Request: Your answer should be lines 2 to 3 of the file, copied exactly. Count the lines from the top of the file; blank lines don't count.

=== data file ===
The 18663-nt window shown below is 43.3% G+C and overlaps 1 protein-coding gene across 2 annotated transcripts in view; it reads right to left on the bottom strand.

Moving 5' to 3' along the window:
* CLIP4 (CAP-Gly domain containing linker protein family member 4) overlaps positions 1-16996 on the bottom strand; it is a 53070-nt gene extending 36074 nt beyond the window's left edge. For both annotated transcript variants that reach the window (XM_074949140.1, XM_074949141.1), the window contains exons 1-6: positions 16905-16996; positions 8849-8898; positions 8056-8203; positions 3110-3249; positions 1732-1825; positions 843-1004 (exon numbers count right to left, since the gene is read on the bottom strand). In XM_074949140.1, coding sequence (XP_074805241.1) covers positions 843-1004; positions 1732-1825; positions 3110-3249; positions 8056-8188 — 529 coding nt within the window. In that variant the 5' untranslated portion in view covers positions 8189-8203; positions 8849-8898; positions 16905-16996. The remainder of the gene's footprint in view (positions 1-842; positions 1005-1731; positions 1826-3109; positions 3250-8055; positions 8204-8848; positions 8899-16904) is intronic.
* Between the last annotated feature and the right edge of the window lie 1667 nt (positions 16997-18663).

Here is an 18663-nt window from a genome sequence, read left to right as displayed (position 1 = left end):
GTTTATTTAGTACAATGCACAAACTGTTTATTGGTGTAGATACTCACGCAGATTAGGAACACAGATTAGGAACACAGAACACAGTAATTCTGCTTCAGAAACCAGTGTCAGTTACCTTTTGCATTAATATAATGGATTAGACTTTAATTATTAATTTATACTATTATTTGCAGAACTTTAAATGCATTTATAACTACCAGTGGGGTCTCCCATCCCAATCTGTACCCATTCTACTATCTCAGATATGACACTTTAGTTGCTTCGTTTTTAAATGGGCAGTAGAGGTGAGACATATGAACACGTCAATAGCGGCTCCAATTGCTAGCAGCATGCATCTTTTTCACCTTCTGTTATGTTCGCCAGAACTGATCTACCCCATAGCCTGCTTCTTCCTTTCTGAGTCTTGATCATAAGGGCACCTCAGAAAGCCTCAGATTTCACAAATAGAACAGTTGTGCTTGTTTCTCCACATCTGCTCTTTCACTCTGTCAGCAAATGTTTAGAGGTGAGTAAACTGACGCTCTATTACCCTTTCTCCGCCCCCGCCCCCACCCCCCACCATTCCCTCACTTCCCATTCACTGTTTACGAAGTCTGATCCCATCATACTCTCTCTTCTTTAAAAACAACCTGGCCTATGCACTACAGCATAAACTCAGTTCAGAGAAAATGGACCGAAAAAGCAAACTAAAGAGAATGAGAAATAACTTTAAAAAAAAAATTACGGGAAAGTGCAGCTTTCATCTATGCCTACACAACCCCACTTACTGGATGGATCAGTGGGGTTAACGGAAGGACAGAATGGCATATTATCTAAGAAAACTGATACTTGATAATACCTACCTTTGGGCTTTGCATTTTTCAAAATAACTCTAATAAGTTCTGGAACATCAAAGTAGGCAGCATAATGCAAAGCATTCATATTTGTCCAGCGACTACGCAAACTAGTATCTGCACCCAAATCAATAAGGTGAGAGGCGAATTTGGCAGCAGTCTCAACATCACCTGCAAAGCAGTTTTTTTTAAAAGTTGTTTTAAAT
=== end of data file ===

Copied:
Moving 5' to 3' along the window:
* CLIP4 (CAP-Gly domain containing linker protein family member 4) overlaps positions 1-16996 on the bottom strand; it is a 53070-nt gene extending 36074 nt beyond the window's left edge. For both annotated transcript variants that reach the window (XM_074949140.1, XM_074949141.1), the window contains exons 1-6: positions 16905-16996; positions 8849-8898; positions 8056-8203; positions 3110-3249; positions 1732-1825; positions 843-1004 (exon numbers count right to left, since the gene is read on the bottom strand). In XM_074949140.1, coding sequence (XP_074805241.1) covers positions 843-1004; positions 1732-1825; positions 3110-3249; positions 8056-8188 — 529 coding nt within the window. In that variant the 5' untranslated portion in view covers positions 8189-8203; positions 8849-8898; positions 16905-16996. The remainder of the gene's footprint in view (positions 1-842; positions 1005-1731; positions 1826-3109; positions 3250-8055; positions 8204-8848; positions 8899-16904) is intronic.